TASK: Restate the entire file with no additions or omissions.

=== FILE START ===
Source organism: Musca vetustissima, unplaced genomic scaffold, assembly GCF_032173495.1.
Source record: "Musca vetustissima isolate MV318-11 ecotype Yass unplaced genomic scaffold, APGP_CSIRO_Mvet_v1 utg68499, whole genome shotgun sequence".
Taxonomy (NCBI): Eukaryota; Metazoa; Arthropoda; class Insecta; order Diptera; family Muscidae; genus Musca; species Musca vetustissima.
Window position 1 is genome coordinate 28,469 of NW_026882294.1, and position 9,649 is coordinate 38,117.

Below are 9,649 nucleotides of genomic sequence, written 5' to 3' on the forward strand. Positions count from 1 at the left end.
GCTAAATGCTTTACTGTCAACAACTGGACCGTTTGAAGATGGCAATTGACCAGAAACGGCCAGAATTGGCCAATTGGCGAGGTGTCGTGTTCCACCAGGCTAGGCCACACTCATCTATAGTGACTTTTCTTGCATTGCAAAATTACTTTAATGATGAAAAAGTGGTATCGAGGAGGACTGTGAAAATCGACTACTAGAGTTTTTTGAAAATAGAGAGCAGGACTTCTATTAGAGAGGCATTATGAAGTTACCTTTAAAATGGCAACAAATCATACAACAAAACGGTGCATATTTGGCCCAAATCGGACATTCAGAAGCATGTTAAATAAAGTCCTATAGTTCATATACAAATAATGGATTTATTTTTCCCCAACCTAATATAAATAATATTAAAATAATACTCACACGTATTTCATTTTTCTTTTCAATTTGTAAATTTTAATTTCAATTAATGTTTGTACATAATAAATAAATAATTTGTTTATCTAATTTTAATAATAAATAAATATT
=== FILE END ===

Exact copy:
Source organism: Musca vetustissima, unplaced genomic scaffold, assembly GCF_032173495.1.
Source record: "Musca vetustissima isolate MV318-11 ecotype Yass unplaced genomic scaffold, APGP_CSIRO_Mvet_v1 utg68499, whole genome shotgun sequence".
Taxonomy (NCBI): Eukaryota; Metazoa; Arthropoda; class Insecta; order Diptera; family Muscidae; genus Musca; species Musca vetustissima.
Window position 1 is genome coordinate 28,469 of NW_026882294.1, and position 9,649 is coordinate 38,117.

Below are 9,649 nucleotides of genomic sequence, written 5' to 3' on the forward strand. Positions count from 1 at the left end.
GCTAAATGCTTTACTGTCAACAACTGGACCGTTTGAAGATGGCAATTGACCAGAAACGGCCAGAATTGGCCAATTGGCGAGGTGTCGTGTTCCACCAGGCTAGGCCACACTCATCTATAGTGACTTTTCTTGCATTGCAAAATTACTTTAATGATGAAAAAGTGGTATCGAGGAGGACTGTGAAAATCGACTACTAGAGTTTTTTGAAAATAGAGAGCAGGACTTCTATTAGAGAGGCATTATGAAGTTACCTTTAAAATGGCAACAAATCATACAACAAAACGGTGCATATTTGGCCCAAATCGGACATTCAGAAGCATGTTAAATAAAGTCCTATAGTTCATATACAAATAATGGATTTATTTTTCCCCAACCTAATATAAATAATATTAAAATAATACTCACACGTATTTCATTTTTCTTTTCAATTTGTAAATTTTAATTTCAATTAATGTTTGTACATAATAAATAAATAATTTGTTTATCTAATTTTAATAATAAATAAATATT